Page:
Caring For Your New Puppy
Puppies are lot of fun, but they can also be a lot of work. If you want your puppy to grow up happy, well behaved and strong, there are things that you need to do. Take a look at a few of the considerations that you must make when bringing home a new puppy.
One of your first thoughts when you get a new puppy home should be setting up a veterinary appointment. They will need three rounds of shots and you should not even consider taking your puppy around other dogs until two weeks after they have completed their third round.
Right away your puppy will need shots for Distemper, Hepatitis and Parvo. They will also eventually need to get a Rabies vaccination which is usually required by law to be given before they reach 4 months of age.
Vaccinations are relatively cheap and are good insurance that your dog does not come down with a potentially fatal disease like Parvo. If you want to make it easier to pay for your vaccinations, you can add the money you need into your pet financing or seek out low cost vaccination clinics.
Your new puppy will require exercise and stimulation, but you need to take it slow. Puppies sleep nearly 20 hours a day for a reason. They are growing fast and this is hard enough without the stress of too much activity.
When you first bring home your puppy, keep walks short and sweet. No more than a few minutes at a time in the beginning. Too much exercise, especially with large breeds like the Great Dane, may lead to long term problems.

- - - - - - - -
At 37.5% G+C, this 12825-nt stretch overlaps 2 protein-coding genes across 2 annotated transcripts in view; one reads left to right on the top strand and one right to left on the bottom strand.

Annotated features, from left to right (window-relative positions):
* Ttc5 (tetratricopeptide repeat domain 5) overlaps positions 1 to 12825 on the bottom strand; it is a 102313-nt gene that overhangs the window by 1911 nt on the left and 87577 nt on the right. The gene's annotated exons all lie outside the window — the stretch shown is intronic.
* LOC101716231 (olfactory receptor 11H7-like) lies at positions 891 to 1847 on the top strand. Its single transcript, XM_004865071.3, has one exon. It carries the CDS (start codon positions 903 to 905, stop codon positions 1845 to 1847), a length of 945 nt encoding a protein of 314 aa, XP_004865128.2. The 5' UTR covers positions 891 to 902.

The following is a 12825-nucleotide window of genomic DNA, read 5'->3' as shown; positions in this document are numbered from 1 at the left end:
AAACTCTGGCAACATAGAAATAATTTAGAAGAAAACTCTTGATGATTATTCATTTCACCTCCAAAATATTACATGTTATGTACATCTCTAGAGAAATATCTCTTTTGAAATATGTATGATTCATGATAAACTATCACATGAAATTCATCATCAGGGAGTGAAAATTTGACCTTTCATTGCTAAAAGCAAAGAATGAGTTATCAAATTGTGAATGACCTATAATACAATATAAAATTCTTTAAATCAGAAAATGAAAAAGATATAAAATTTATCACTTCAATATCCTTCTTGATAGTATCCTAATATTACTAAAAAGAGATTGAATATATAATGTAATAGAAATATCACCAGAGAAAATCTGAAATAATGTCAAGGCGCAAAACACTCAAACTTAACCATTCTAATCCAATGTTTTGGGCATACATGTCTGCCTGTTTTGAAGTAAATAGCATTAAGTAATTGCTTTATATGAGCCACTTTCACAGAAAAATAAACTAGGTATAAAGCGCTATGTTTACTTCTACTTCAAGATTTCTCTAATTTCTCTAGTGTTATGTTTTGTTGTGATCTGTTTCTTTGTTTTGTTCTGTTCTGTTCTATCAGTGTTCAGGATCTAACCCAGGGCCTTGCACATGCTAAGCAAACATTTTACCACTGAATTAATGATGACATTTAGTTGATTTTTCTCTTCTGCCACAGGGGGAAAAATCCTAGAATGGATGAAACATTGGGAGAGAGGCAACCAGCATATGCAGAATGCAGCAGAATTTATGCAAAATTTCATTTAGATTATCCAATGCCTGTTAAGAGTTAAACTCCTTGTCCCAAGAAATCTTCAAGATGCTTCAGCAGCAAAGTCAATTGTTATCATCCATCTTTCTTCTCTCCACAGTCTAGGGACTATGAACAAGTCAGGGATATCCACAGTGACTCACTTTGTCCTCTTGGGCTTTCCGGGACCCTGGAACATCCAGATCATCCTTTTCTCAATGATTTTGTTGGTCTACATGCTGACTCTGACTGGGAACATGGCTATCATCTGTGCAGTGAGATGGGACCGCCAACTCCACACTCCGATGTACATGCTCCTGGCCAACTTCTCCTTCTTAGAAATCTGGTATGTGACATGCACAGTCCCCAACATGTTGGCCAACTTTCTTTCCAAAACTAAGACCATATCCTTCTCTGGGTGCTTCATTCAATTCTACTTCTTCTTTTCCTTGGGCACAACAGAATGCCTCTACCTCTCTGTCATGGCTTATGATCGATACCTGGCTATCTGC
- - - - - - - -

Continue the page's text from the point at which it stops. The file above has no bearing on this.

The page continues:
You wouldn’t bring a new baby home without childproofing your home, would you? Puppies are just as adventurous as babies, with one difference. They will be mobile a lot sooner than a human baby is.
Before you bring your new pup home, give the home a once over from their height. Protect cords that could be chewed on and remove furniture that could easily be knocked over. Be thorough, because your puppy will.
Also, consider sectioning off an area of your home with puppy gates. There is no need to allow your new dog free reign of your entire home. Limiting their area will keep them safe, make it easier for you to potty train them and limit the amount of puppy proofing that you need to do.
As soon as your puppy is fully vaccinated, you should start socializing them. Take them as many places as possible to get them used to as many things as you can.
A great way to start is with pet friendly stores. Obviously pet stores will allow you to bring your pets in, but there are many others. For example, most home improvement stores like Lowes and Home Depot are dog friendly.
Dog parks are another option for socialization, but wade into these waters slowly. Choose a dog park that is separated by size and start visiting it during slow times. The last thing that you would want to do is introduce your dog to this experience when a park is at capacity.